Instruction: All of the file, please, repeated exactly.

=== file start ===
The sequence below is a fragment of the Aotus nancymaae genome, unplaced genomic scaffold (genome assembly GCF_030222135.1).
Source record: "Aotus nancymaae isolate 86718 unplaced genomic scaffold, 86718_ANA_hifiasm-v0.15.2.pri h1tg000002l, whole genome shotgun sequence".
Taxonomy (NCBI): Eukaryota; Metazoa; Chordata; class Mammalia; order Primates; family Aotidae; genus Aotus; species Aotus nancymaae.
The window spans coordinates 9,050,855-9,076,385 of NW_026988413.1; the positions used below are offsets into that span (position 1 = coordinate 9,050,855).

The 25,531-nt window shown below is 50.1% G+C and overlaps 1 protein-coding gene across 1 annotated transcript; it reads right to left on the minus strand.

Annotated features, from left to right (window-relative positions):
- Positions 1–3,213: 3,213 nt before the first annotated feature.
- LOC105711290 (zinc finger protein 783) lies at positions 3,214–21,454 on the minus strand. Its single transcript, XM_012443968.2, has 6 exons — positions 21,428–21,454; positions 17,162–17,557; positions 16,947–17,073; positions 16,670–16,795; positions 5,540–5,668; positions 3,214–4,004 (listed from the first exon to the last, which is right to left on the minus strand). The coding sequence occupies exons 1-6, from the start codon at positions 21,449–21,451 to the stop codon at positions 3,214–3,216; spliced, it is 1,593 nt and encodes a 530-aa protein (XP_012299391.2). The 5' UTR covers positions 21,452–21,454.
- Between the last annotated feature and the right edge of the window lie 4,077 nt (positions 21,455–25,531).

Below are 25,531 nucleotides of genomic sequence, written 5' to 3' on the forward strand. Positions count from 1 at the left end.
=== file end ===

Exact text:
The sequence below is a fragment of the Aotus nancymaae genome, unplaced genomic scaffold (genome assembly GCF_030222135.1).
Source record: "Aotus nancymaae isolate 86718 unplaced genomic scaffold, 86718_ANA_hifiasm-v0.15.2.pri h1tg000002l, whole genome shotgun sequence".
Taxonomy (NCBI): Eukaryota; Metazoa; Chordata; class Mammalia; order Primates; family Aotidae; genus Aotus; species Aotus nancymaae.
The window spans coordinates 9,050,855-9,076,385 of NW_026988413.1; the positions used below are offsets into that span (position 1 = coordinate 9,050,855).

The 25,531-nt window shown below is 50.1% G+C and overlaps 1 protein-coding gene across 1 annotated transcript; it reads right to left on the minus strand.

Annotated features, from left to right (window-relative positions):
- Positions 1–3,213: 3,213 nt before the first annotated feature.
- LOC105711290 (zinc finger protein 783) lies at positions 3,214–21,454 on the minus strand. Its single transcript, XM_012443968.2, has 6 exons — positions 21,428–21,454; positions 17,162–17,557; positions 16,947–17,073; positions 16,670–16,795; positions 5,540–5,668; positions 3,214–4,004 (listed from the first exon to the last, which is right to left on the minus strand). The coding sequence occupies exons 1-6, from the start codon at positions 21,449–21,451 to the stop codon at positions 3,214–3,216; spliced, it is 1,593 nt and encodes a 530-aa protein (XP_012299391.2). The 5' UTR covers positions 21,452–21,454.
- Between the last annotated feature and the right edge of the window lie 4,077 nt (positions 21,455–25,531).

Below are 25,531 nucleotides of genomic sequence, written 5' to 3' on the forward strand. Positions count from 1 at the left end.